The Infinity Fabric would be more to allow any Epyc CPU coherency traffic to bypass the lower levels of memory and transfer to Vega’s HBC, or directly to Vega’s L2, any cached data directly from any Epyc CPU cache directly to any Vega cache level where there is processing work(FP, INT, Other values) being dispatched from the Epyc CPU to the Vega GPU that both CPU and GPU are working on. It could even be that there is no data movement at all cache to cache but just some coherency signaling Zen/Epyc CPU to Vega GPU that invalidates a some data held in one processors cache because that data is now out of date and has been changed and needs to be flushed so the proper update data can be fetched or transferred over. This also applies to any Vega GPU to Vega GPU Cache/coherency trafic, or even Vega to DSP, If the DSP speaks the Infinity fabric protocol.

"AMD Infinity Fabric underpins everything they will make"

July 5, 2017 | 11:13 AM - Posted by LeeDoo (not verified)

Can you show GPU utilization during the CFX runs ?
CFX can be very hard to set up properly. Especially if you don't do test runs with it every 1-2 weeks...

Every driver update behaves differently... also game updates can change certain graphic option behaviours...

I suspect not 99% / 99% utilization here in those titles as well due to engine but also due to configuration missing out.

- LeeDoo

July 5, 2017 | 05:15 PM - Posted by Ryan Shrout

While your comment makes some sense, there is literally ONE driver that works for Vega FE today, so what changes every 1-2 weeks is irrelevant. 

July 5, 2017 | 11:14 AM - Posted by tatakai

that's silly. obviously 2 x vega fe would walk up to a 1080 ti and slap it in the face. then proceed to slap every single member of its family in the face.

the difference in power would be too enormous.

this is all weird upon weird and I don't see anyone doing any meaningful investigations or comparisons. that opportunity will be gone once AMD does launch rx vega. pc hardware media be disappointing me.

July 5, 2017 | 11:14 AM - Posted by Anonymous DEV (not verified)

At the moment VEGA drivers are "not-ready". GPU is not utilized, FP16 not used (yet), tiling etc. You can try and check with new CodeXL profiling and/or DX12 PIX. They use like ~65% VEGA cores (FP32 data path). AMD should be ~1080TI when they will hit 95%+ and much faster if FP16 can be used for some tasks. Lets just hope that their tools/drivers teams are working hard, and that we devs can get their hands on VEGA FE, so that we will have nice product and games optimized for it (some are already on the way).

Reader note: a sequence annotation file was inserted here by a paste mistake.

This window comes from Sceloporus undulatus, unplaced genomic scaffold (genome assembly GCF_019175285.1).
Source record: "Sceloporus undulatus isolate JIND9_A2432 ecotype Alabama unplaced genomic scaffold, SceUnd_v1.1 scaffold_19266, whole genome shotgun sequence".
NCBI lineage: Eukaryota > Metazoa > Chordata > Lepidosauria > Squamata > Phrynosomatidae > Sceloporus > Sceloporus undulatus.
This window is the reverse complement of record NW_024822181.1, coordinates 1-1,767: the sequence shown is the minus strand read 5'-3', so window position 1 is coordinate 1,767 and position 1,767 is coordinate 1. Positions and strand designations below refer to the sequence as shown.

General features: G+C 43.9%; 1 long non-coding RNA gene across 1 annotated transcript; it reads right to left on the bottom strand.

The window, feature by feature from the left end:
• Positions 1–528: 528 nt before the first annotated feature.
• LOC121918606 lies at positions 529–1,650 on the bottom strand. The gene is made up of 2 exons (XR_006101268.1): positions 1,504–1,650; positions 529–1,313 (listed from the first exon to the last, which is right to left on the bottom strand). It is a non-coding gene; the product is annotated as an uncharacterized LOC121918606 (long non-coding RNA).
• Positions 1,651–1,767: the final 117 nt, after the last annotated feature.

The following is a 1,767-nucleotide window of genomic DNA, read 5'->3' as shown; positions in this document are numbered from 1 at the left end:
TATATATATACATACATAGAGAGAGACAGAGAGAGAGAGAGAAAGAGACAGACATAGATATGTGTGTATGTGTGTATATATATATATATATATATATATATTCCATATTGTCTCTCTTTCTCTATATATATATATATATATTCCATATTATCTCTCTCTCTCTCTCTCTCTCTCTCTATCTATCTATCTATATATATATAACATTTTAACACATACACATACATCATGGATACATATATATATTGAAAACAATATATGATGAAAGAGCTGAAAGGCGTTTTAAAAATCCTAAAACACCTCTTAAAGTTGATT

July 5, 2017 | 11:22 AM - Posted by tatakai

fp16 is not used in games mostly. won't affect much if its working unless they can get games to start including it

July 5, 2017 | 11:39 AM - Posted by Anonymous DEV (not verified)

There are places where game devs can use it. Also AMD can do this optimizations in drivers or actually shader compiler. Both NV and AMD already do this for most high profile games/apps for their other cards - it's normal. For VEGA not yet, and as for devs, they will also do it, but it will take time and learning. And not all devs do it. Some just stop and deploy app when it can hit 90/60/30 fps on selected target cards/systems. That's the real world. It would be awesome if reviewers would be able to see perf counters and measure not only fps, frame time in ms but also utilization of various parts of gpus. There is so much left on the table... that kind of reviews maybe would push both - gpu vendors and devs to write better games/apps.

July 6, 2017 | 06:00 PM - Posted by renz

problem is our current games is more complex that how it was before (like ten year ago). some graphical effect simply needs to be done in FP32 according to developer. the last time AMD try using FP16 they can't really do it without affecting the image quality of the entire scene. and they only enable them in farCry benchmark mode to get better score and disable them when you actually play the game.

mixing FP32 and FP16 together will need more attention to the optimization or else there is no saving at all by going FP16. the only question is with triple A games release that always being rushed by publisher will developer have the time for it?

July 5, 2017 | 12:07 PM - Posted by mateau

"...and you can see why multi-GPU is going to get less attention from AMD here."

This could NOT be further from the truth. AMD designed MANTLE to scale gpu's natively. It is called Explicit Multi Adaptor. In fact AMD supports up to 4x GPU cards in Mantle and Microsoft followed with their Mantle Clone DX12 and of course Vulkan does as well.

Crossfire is ONLY necessary using the obsolete API DX11.2 as multi-cards are natively supported in DX 12, Mantle and Vulkan with Explicit Multi Adaptor.

In Dx12 the scaling of Radeon AIB is virtually 1:1. Two cards will just about double the performance of one card with DX12 supported games. Two RX 480 running DX12 equals or beats GTX 1080 for far less $$$$.

By Christmas 2017 90% of ALL new titles will support DX12.